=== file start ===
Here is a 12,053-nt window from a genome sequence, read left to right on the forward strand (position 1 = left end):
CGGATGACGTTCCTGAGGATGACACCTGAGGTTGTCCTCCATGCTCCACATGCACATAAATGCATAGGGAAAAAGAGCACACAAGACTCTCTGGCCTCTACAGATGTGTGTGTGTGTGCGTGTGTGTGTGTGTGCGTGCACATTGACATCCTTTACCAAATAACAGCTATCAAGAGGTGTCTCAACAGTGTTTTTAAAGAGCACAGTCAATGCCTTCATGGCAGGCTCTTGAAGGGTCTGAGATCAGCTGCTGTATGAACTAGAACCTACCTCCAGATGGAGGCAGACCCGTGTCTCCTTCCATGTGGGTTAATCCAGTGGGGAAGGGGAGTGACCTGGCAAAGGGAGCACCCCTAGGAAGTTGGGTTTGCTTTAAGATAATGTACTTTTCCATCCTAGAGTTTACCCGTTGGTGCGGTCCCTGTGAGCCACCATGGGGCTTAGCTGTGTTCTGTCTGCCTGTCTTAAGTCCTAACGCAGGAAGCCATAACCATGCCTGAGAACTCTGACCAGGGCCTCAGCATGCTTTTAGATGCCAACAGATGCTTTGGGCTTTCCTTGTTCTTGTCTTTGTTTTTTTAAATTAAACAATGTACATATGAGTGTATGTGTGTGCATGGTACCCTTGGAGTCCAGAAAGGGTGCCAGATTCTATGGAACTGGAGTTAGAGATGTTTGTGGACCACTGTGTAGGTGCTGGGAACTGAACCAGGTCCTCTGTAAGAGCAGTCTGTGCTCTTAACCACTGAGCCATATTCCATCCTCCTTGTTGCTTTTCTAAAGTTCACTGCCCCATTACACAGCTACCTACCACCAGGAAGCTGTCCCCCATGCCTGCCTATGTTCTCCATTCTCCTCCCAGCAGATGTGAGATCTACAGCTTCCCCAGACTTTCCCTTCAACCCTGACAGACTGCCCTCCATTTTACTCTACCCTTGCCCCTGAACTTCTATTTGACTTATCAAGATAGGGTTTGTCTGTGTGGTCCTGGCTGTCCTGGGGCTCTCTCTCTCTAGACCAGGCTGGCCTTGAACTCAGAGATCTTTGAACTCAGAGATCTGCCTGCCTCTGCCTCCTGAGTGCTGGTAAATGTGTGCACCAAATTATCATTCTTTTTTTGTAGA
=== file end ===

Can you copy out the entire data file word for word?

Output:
Here is a 12,053-nt window from a genome sequence, read left to right on the forward strand (position 1 = left end):
CGGATGACGTTCCTGAGGATGACACCTGAGGTTGTCCTCCATGCTCCACATGCACATAAATGCATAGGGAAAAAGAGCACACAAGACTCTCTGGCCTCTACAGATGTGTGTGTGTGTGCGTGTGTGTGTGTGTGCGTGCACATTGACATCCTTTACCAAATAACAGCTATCAAGAGGTGTCTCAACAGTGTTTTTAAAGAGCACAGTCAATGCCTTCATGGCAGGCTCTTGAAGGGTCTGAGATCAGCTGCTGTATGAACTAGAACCTACCTCCAGATGGAGGCAGACCCGTGTCTCCTTCCATGTGGGTTAATCCAGTGGGGAAGGGGAGTGACCTGGCAAAGGGAGCACCCCTAGGAAGTTGGGTTTGCTTTAAGATAATGTACTTTTCCATCCTAGAGTTTACCCGTTGGTGCGGTCCCTGTGAGCCACCATGGGGCTTAGCTGTGTTCTGTCTGCCTGTCTTAAGTCCTAACGCAGGAAGCCATAACCATGCCTGAGAACTCTGACCAGGGCCTCAGCATGCTTTTAGATGCCAACAGATGCTTTGGGCTTTCCTTGTTCTTGTCTTTGTTTTTTTAAATTAAACAATGTACATATGAGTGTATGTGTGTGCATGGTACCCTTGGAGTCCAGAAAGGGTGCCAGATTCTATGGAACTGGAGTTAGAGATGTTTGTGGACCACTGTGTAGGTGCTGGGAACTGAACCAGGTCCTCTGTAAGAGCAGTCTGTGCTCTTAACCACTGAGCCATATTCCATCCTCCTTGTTGCTTTTCTAAAGTTCACTGCCCCATTACACAGCTACCTACCACCAGGAAGCTGTCCCCCATGCCTGCCTATGTTCTCCATTCTCCTCCCAGCAGATGTGAGATCTACAGCTTCCCCAGACTTTCCCTTCAACCCTGACAGACTGCCCTCCATTTTACTCTACCCTTGCCCCTGAACTTCTATTTGACTTATCAAGATAGGGTTTGTCTGTGTGGTCCTGGCTGTCCTGGGGCTCTCTCTCTCTAGACCAGGCTGGCCTTGAACTCAGAGATCTTTGAACTCAGAGATCTGCCTGCCTCTGCCTCCTGAGTGCTGGTAAATGTGTGCACCAAATTATCATTCTTTTTTTGTAGA